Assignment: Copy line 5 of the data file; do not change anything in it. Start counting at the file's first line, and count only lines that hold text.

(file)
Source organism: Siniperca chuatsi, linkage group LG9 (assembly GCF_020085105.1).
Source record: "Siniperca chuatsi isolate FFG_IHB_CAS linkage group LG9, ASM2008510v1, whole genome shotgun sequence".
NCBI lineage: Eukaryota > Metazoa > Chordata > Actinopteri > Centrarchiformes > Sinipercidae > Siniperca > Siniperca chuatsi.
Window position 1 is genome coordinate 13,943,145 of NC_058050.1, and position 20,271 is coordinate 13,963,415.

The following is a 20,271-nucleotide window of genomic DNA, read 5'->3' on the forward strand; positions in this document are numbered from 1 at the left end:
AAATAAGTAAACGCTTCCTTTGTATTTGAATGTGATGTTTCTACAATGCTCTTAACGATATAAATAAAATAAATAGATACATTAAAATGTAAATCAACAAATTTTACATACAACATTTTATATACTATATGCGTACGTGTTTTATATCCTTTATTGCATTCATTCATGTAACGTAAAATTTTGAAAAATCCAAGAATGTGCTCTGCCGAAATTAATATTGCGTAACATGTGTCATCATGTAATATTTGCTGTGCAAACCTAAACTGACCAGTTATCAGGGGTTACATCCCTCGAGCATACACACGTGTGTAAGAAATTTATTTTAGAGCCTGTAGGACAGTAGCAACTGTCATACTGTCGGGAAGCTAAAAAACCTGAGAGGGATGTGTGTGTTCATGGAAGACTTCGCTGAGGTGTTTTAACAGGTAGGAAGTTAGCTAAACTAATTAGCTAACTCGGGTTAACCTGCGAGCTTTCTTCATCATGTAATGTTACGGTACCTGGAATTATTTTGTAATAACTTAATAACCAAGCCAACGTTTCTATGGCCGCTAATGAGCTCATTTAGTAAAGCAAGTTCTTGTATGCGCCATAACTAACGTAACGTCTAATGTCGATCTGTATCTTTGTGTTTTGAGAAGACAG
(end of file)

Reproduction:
The following is a 20,271-nucleotide window of genomic DNA, read 5'->3' on the forward strand; positions in this document are numbered from 1 at the left end: